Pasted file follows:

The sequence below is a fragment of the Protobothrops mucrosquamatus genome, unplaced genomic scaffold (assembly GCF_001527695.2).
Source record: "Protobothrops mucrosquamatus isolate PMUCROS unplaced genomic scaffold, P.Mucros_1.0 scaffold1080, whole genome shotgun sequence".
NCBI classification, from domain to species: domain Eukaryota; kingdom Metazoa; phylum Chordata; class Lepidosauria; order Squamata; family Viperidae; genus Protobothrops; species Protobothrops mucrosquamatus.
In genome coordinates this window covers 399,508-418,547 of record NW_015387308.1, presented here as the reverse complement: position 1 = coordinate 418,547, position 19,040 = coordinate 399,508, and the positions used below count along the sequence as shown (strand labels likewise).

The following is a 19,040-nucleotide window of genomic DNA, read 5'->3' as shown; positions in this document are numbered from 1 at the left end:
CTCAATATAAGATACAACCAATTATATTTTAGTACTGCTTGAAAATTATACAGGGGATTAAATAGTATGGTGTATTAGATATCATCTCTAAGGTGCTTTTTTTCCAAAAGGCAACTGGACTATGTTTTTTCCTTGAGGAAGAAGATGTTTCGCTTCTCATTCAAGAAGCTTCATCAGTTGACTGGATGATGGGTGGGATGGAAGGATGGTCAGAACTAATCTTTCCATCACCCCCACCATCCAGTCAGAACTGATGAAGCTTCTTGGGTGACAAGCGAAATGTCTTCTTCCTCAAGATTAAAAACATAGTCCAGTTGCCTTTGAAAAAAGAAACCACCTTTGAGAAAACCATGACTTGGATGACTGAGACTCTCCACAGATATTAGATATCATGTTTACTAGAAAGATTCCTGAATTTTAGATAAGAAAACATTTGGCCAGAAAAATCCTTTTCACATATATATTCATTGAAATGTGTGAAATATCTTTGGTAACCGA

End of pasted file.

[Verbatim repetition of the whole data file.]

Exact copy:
The sequence below is a fragment of the Protobothrops mucrosquamatus genome, unplaced genomic scaffold (assembly GCF_001527695.2).
Source record: "Protobothrops mucrosquamatus isolate PMUCROS unplaced genomic scaffold, P.Mucros_1.0 scaffold1080, whole genome shotgun sequence".
NCBI classification, from domain to species: domain Eukaryota; kingdom Metazoa; phylum Chordata; class Lepidosauria; order Squamata; family Viperidae; genus Protobothrops; species Protobothrops mucrosquamatus.
In genome coordinates this window covers 399,508-418,547 of record NW_015387308.1, presented here as the reverse complement: position 1 = coordinate 418,547, position 19,040 = coordinate 399,508, and the positions used below count along the sequence as shown (strand labels likewise).

The following is a 19,040-nucleotide window of genomic DNA, read 5'->3' as shown; positions in this document are numbered from 1 at the left end:
CTCAATATAAGATACAACCAATTATATTTTAGTACTGCTTGAAAATTATACAGGGGATTAAATAGTATGGTGTATTAGATATCATCTCTAAGGTGCTTTTTTTCCAAAAGGCAACTGGACTATGTTTTTTCCTTGAGGAAGAAGATGTTTCGCTTCTCATTCAAGAAGCTTCATCAGTTGACTGGATGATGGGTGGGATGGAAGGATGGTCAGAACTAATCTTTCCATCACCCCCACCATCCAGTCAGAACTGATGAAGCTTCTTGGGTGACAAGCGAAATGTCTTCTTCCTCAAGATTAAAAACATAGTCCAGTTGCCTTTGAAAAAAGAAACCACCTTTGAGAAAACCATGACTTGGATGACTGAGACTCTCCACAGATATTAGATATCATGTTTACTAGAAAGATTCCTGAATTTTAGATAAGAAAACATTTGGCCAGAAAAATCCTTTTCACATATATATTCATTGAAATGTGTGAAATATCTTTGGTAACCGA